The sprawling Ho clan, which includes kung fu superstar Bruce Lee as Ho's second cousin, practised polygamy and had a vast network that stretched throughout Hong Kong's business and socialite circles.
Ho's marriages to his first and second wives occurred before Hong Kong outlawed concubinage in 1971. Still, Ho went on to sire 17 children with four wives. Every one of Ho's three living wives (his first wife Clementina died in 2004) own majestic homes in Hong Kong and have become business owners in their own right.
His fourth wife, Angela Leong On-kei, has an estimated net worth of US$3.7 billion, and owns a string of high-end commercial and retail real estate in Hong Kong, Macau and mainland China.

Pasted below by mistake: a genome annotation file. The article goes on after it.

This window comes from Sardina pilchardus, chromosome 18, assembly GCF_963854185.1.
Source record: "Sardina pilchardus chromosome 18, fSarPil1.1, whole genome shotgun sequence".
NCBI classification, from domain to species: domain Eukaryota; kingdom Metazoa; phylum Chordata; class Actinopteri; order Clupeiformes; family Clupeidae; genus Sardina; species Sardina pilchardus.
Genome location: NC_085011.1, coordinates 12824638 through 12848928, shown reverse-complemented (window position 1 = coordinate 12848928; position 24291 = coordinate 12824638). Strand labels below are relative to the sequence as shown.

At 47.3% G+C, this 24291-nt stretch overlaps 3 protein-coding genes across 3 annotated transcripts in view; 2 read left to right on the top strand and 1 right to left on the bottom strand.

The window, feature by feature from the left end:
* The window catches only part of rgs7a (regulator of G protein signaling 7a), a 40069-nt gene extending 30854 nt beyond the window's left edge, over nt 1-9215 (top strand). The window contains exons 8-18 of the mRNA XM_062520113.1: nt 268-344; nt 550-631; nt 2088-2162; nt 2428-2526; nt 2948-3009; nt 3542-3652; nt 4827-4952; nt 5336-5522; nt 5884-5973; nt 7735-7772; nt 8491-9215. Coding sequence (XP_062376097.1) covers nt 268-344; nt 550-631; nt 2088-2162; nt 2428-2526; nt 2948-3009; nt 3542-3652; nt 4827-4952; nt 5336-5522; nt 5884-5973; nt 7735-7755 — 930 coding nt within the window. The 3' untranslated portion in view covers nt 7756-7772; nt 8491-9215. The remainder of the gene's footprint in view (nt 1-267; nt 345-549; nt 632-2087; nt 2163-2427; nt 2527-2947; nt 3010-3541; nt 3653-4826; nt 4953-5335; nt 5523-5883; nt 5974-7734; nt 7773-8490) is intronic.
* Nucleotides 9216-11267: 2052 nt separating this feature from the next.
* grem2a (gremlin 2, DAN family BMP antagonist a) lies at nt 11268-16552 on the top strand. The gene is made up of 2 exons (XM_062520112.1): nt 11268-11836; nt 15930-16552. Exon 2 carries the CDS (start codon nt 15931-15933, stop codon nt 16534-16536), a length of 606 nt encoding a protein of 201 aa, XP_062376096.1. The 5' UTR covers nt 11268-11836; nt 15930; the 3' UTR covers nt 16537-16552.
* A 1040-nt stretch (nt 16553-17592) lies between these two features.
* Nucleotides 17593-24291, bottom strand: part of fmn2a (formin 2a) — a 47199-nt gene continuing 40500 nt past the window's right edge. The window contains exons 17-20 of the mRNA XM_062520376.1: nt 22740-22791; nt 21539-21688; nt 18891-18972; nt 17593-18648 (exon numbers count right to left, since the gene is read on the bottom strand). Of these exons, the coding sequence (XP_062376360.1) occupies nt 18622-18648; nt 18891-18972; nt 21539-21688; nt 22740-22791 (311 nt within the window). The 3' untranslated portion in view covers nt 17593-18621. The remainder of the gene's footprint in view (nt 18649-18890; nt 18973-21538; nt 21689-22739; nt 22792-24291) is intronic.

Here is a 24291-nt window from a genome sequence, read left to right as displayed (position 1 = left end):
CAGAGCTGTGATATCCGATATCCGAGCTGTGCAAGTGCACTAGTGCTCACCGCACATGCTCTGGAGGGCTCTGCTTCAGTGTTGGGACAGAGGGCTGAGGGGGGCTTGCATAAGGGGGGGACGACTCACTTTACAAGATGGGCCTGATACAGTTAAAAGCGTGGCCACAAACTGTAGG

Ho's third wife Ina Chan had an estimated fortune of US$1 billion in 2014. Lucina Laam, Ho's second wife, is the mother of three billionaires – daughters Pansy Ho and Daisy Ho Chiu-fung, and son Lawrence Ho Yau-lung. Pansy Ho, whose 2018 fortune was estimated at US$5.5 billion by Forbes, is one of Hong Kong's richest women.
In 2011, his second and third wives, plus the children of his second wife, were alleged to have tried to illegally take over his casino holdings. The affair ended in an amiable settlement, but only after a public fight that exposed the fractures in the extended family.
It wasn't the only time that the Ho family squabbles erupted into public view. In 2005, in the middle of an acrimonious fight with his sister, Winnie, over dividends and payouts from investments, Ho said: "I no longer regard her as a sister."